Sigmund Freud was born 156 years ago tonight;  Mike Brearly a hundred years later.  Freud never played cricket and regarded women as the dark continent.  Brearley led several successful test matches against teams from the Dark Continent.  Nevertheless, they were both leaders of men, though Brearley rates his tenure as President of the British Psychoanalytical Society a far more dangerous undertaking than being  England cricket captain.    

It was the night of the general election, and the topic at The Freud Museum was ‘Leadership’.   Leaving aside who might make the best Prime Minister, Brearley  took up the theme that the qualities of leadership depend as much on the leader as those being led.  People tend to get the leaders they deserve; they project their own attitudes onto the leader.  A warlike people will get a warlord as leader.  A narcissistic society will tend to get a celebrity leader.  Televised debates favour the best performers: game show hosts. 

The narcissistic leader may be able to project all the charm and charisma of leadership; he (it tends to be he) is so conscious of how he appears and well able to change his style and presentation to appeal to his audience.  Politicians are so good at this; they have to be.  They must represent a point of view, present an attitude of conviction while making it all seem so reasonable.  They must be people we can trust.  They must be actors.  But espousing a particular cause means not seeing other points of view. This type of leadership encourages splitting, defensiveness, paranoia and ultimately conflict.  It bolsters group identity in a paranoid way.  The narcissist cannot acknowledge ambivalence and weakness, must deny dependence and must project all their fears, their envy onto others. 

But a certain degree of narcissism is important in a leader.  You have to be pushy, confident, to state your point of view and get things moving.      

Situations create certain types of leader.  The aggression of Adolph Hitler needed a robust response.  Winston Churchill was there.  His life had prepared him to lead the country through the threat of invasion to victory.  Clemmie commented that it was what he was made for.  Lord Halifax may have been a much better leader in peacetime, but in war, he was seen as a ditherer, a supporter of appeasement. 

Leaders of sports teams tend to be Churchillian in nature; every match is a war, but they are not always the best.  Kevin Petersen and Ian Botham were disastrous.  Brearley was never that kind of leader.  He was not the best player in the team, but he was the most successful captain, England has ever had.  He didn’t lead by example.   He tried to get his players to work as a team, identifying their individual strengths and bringing out the best in them. He could delegate, be empathic and make his followers feel good.  Leaders are not born; they are made. Their parents instil confidence and self sufficiency, which allows them not to be fearful in the company of others . They hone their skills in the playground.  A recent study in children indicated that those who were accepted as leaders tended to act with generosity.  Brearley was in that mould.  Good leaders get others to do what they are good at.  In that way they get the best out of their team.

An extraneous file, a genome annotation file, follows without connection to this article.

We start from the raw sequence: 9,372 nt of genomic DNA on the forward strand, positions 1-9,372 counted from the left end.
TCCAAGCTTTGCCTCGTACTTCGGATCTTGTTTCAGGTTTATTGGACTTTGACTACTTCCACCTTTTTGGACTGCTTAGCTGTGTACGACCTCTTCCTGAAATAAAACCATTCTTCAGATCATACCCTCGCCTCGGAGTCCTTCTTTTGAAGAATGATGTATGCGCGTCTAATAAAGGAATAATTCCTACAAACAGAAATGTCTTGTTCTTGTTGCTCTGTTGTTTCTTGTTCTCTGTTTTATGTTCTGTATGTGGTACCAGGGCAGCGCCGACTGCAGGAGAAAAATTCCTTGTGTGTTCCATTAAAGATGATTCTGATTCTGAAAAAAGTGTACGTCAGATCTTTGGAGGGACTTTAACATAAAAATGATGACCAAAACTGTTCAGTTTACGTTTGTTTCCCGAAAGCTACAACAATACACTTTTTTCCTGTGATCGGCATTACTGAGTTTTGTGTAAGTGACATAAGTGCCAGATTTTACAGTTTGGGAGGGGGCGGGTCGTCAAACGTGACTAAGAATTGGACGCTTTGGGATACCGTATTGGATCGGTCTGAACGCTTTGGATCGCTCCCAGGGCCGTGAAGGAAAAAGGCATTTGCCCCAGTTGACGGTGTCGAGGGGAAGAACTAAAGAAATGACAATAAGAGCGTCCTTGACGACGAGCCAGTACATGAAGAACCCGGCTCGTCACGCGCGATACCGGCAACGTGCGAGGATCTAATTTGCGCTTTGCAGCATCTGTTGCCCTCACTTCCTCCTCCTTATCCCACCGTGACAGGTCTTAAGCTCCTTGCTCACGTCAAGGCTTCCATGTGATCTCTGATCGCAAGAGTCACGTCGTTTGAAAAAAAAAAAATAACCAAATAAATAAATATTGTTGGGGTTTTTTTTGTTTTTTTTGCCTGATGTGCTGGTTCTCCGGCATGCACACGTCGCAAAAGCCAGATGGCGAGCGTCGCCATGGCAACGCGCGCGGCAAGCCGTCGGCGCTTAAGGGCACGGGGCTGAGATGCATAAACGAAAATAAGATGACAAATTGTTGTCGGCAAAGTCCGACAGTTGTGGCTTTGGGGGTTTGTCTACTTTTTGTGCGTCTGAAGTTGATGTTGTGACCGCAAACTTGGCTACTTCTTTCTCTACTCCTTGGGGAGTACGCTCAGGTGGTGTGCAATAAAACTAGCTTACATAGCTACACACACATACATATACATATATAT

But how does a leader deal with the narcissist, the prima donna who needs special attention, the propagandist who disagrees and evacuates his doubts to pollute the whole team, the sophisticated bully, who undermines with deviousness, or the manipulations of the seductress?  This is the real challenge.  Brearley never felt envious or threatened by the player who was doing well.  He was happy to follow, encourage and support, but when necessary, he could state his views quietly and firmly, without being defensive or sadistic.    The leader who struggles with roles projected onto him, who feels pulled in both directions loses power to think and risks a loss of self esteem.  Leaders must have the self confidence to protect themselves from excessive attack; they mustn’t lose too much face, otherwise the group has to replace them in order to survive. 

Gordon Brown must resign now.  Any thought that he could possibly lead a party of those who had lost the election is a serious delusion.  So who is the best person to lead the country?   I voted Clegg because I wanted to see a real collaboration in crisis, but does Cameron have the maturity to lead a coalition government?

As luck would have it,  Leadership; theory and practice was the most appropriate topic The Freud Museum could have staged on the evening  of the general election – and Mike Brearley the best discussant.